House Democrats are up in arms that the White House isn’t pushing harder for tax hikes for the wealthy as part of the debt ceiling talks, fuming that the deficit-reduction debate has centered on Republicans’ insistence on sharp spending cuts.
While President Biden has repeatedly called for tax hikes on wealthy Americans to accompany the talks, he’s stopped short of demanding such provisions as part of a final deal. And there’s been no sign the White House officials on the front lines of the negotiations are threatening GOP leaders with red lines on the issue.
Speaker Kevin McCarthy (R-Calif.), meanwhile, has rejected new revenues out of hand, saying they’re a non-starter in the conservative-leaning House GOP conference that controls the lower chamber.
The combination, according to the Democratic critics, makes for a lopsided negotiation — one where both sides want to raise the debt ceiling, but Democrats are asked to swallow unpopular cuts to get it while Republicans don’t have to give up anything at all.
“That’s what sucks,” Rep. Bill Foster (D-Ill.) said. “We should have a 1-to-1 ratio between revenue and cuts.”
The dynamics mark a sharp departure from debt ceiling fights in the past, when both sides of the budget ledger were represented at the table. In those battles, Republicans would demand cuts to federal programs, Democrats would insist on revenue hikes, and both parties acknowledged a deal was impossible without ceding something to the other side.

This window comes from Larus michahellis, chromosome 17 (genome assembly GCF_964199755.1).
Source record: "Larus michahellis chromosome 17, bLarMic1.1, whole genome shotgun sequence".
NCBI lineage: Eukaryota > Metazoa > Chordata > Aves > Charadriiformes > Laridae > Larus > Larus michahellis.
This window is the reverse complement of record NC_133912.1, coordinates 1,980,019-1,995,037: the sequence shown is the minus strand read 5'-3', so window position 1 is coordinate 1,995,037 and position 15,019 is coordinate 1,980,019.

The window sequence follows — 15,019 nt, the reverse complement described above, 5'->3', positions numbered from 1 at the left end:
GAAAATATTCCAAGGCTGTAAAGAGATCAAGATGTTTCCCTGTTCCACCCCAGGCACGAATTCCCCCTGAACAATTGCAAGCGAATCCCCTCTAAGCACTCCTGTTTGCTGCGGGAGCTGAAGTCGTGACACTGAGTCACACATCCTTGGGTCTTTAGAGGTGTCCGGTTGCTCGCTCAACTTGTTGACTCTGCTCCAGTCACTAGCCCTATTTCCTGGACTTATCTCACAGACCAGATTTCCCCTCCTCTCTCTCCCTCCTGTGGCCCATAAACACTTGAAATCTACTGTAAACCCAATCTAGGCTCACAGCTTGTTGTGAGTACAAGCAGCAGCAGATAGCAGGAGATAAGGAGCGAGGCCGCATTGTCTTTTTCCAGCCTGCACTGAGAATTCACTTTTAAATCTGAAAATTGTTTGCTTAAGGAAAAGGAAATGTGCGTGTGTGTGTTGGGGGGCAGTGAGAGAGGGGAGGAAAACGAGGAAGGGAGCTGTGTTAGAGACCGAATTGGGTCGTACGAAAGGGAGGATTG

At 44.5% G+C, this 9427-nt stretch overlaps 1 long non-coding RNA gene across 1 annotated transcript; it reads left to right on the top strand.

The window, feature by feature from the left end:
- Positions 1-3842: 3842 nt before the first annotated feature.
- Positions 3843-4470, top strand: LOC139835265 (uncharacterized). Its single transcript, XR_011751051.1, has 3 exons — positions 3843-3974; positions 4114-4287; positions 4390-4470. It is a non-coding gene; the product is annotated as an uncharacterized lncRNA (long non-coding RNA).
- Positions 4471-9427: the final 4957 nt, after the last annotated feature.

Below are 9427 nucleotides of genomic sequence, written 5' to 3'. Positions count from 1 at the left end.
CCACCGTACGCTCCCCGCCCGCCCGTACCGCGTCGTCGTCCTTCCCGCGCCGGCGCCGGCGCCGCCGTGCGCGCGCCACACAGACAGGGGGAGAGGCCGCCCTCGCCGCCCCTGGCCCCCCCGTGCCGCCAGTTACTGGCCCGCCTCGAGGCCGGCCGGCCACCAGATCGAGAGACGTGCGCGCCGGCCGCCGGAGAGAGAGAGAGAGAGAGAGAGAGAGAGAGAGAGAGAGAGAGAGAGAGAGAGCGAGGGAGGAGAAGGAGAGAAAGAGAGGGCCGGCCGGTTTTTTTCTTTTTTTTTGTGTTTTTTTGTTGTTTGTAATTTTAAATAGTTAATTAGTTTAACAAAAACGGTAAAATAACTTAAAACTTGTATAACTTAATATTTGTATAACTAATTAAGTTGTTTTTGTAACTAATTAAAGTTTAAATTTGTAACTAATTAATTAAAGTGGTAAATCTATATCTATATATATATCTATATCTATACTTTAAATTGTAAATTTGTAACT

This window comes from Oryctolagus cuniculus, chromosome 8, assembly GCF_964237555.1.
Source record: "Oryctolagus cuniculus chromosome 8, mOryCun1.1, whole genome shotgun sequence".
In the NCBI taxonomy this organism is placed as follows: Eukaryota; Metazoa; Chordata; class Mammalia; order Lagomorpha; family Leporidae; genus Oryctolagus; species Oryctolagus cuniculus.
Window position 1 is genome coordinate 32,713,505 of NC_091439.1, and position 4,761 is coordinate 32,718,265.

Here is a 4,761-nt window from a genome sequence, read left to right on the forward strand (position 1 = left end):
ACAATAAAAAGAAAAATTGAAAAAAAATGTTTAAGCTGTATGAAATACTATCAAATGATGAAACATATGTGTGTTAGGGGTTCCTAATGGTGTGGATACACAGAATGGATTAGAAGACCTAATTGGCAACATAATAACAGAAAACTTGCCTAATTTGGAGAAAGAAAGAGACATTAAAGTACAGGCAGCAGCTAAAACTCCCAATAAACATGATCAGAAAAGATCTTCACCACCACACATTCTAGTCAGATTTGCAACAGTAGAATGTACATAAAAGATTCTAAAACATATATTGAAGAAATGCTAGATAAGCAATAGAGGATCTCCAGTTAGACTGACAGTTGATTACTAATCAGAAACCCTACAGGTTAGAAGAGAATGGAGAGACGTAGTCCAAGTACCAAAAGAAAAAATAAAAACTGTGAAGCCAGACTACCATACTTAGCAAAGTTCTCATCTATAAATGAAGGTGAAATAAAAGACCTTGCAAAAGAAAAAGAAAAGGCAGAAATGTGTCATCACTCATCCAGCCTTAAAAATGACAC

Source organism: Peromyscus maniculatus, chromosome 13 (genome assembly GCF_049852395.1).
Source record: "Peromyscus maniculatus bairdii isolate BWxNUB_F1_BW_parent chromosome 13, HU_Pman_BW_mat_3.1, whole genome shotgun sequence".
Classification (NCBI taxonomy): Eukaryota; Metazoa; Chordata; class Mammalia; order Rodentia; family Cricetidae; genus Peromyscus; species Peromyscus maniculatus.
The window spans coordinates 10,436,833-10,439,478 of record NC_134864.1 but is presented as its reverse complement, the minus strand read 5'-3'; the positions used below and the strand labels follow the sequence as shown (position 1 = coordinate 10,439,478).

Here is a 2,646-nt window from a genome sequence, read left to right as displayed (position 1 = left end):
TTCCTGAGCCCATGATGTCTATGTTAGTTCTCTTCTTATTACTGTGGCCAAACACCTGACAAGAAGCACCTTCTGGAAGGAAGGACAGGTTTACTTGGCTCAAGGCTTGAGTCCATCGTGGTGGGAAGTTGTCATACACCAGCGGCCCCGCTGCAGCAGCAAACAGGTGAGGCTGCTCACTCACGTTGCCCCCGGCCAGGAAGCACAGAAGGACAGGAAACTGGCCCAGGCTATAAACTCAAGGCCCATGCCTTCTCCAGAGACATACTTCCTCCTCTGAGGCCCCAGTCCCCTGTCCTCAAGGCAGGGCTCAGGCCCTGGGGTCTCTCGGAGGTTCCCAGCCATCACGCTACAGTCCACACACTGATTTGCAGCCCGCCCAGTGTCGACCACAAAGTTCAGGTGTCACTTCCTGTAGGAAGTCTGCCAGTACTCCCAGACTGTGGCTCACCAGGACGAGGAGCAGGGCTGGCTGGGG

Some Democrats are blaming Biden — who initially refused to negotiate with Republicans on the debt ceiling — for waiting too long to launch the talks, thereby undermining the Democrats’ leverage to demand revenues.
“I think that ship sailed, and it’s disappointing to me that that wasn’t injected from the very beginnings of this negotiation,” said Rep. Dean Phillips (D-Minn.), a member of the centrist Problem Solvers Caucus.
“I do not want to undermine the current negotiation,” he added, “but I’m deeply disappointed that wasn’t immediately met with demands for revenue increases — at least loophole closures, for goodness’ sakes. That was a big mistake.
“You’re negotiating against yourself if you’re not asking for something.”
The White House has rejected the idea that the administration is not fighting for revenue raisers, saying it’s made clear publicly and behind closed doors that it wants tax hikes to be a part of the final package — and it wants Biden’s Democratic allies to help apply the pressure on Republicans to accept those terms.
As the debate has evolved, Biden has claimed a series of victories on the revenue side, saying he’s rejected GOP demands for billions of dollars in tax breaks for major oil companies, billions more in “excess payments” to big pharmaceutical companies, and will continue to fight to raise the actual tax rates on billionaires and major corporations.
“They just said revenue is off the table. Well, revenue is not off the table,” Biden said Sunday during a press briefing in Japan. “We are willing to cut spending, as well as raise revenue, so people start paying their fair share.”